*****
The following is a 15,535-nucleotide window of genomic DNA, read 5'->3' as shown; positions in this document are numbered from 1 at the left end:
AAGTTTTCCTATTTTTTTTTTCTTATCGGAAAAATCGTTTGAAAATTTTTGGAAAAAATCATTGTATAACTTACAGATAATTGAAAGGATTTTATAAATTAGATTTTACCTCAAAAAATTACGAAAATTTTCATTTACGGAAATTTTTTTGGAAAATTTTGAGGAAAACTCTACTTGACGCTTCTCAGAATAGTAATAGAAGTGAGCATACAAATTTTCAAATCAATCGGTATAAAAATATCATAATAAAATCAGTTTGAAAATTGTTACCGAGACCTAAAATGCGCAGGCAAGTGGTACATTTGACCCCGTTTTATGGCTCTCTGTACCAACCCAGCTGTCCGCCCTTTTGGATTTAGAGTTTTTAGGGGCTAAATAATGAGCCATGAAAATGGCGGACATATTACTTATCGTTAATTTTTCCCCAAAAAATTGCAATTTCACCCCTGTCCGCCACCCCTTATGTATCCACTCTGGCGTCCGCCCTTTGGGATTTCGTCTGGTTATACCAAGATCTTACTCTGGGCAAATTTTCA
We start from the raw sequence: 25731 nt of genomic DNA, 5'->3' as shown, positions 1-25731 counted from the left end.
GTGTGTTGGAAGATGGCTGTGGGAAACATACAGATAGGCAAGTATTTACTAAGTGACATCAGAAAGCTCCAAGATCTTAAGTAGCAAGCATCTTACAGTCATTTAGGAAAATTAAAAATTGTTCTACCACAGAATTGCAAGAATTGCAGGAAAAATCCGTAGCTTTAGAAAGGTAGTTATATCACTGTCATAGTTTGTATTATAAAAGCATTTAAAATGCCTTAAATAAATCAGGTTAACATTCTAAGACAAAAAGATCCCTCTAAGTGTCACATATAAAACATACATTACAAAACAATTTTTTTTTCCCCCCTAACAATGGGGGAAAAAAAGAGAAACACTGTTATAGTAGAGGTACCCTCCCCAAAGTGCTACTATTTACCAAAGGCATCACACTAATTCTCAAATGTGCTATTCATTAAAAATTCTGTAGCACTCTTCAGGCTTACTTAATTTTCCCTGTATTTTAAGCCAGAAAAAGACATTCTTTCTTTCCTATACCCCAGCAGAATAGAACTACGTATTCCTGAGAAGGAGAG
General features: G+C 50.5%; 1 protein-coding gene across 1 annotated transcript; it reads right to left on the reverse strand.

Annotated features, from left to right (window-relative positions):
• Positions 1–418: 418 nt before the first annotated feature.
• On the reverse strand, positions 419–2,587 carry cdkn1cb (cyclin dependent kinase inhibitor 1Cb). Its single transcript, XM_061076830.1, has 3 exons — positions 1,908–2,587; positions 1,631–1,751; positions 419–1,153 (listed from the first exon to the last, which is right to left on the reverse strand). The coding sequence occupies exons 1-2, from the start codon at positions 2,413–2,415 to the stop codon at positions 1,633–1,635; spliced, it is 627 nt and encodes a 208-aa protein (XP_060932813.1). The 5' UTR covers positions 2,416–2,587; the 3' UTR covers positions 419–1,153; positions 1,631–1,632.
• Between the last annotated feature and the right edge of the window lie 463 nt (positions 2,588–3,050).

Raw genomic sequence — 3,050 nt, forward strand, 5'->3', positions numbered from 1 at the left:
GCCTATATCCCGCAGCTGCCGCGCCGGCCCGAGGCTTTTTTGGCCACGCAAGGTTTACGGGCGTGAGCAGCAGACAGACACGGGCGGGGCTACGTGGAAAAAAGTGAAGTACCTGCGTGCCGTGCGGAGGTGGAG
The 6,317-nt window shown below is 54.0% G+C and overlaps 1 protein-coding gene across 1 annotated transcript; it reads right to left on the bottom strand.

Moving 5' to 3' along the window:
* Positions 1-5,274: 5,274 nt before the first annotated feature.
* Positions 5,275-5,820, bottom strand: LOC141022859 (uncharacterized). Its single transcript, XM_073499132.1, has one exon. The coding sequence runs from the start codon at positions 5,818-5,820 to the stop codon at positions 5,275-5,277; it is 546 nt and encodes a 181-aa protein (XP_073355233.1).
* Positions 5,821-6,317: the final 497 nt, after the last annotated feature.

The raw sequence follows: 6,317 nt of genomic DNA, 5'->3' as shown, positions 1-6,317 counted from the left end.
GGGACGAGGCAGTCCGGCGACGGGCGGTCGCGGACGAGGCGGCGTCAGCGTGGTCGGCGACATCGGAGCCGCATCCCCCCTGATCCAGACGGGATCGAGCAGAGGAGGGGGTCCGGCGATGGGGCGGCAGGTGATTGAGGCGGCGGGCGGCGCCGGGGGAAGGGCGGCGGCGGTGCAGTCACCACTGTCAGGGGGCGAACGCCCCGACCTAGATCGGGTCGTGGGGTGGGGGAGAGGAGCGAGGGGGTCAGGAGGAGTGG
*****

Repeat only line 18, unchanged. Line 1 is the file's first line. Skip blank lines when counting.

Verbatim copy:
GGGACGAGGCAGTCCGGCGACGGGCGGTCGCGGACGAGGCGGCGTCAGCGTGGTCGGCGACATCGGAGCCGCATCCCCCCTGATCCAGACGGGATCGAGCAGAGGAGGGGGTCCGGCGATGGGGCGGCAGGTGATTGAGGCGGCGGGCGGCGCCGGGGGAAGGGCGGCGGCGGTGCAGTCACCACTGTCAGGGGGCGAACGCCCCGACCTAGATCGGGTCGTGGGGTGGGGGAGAGGAGCGAGGGGGTCAGGAGGAGTGG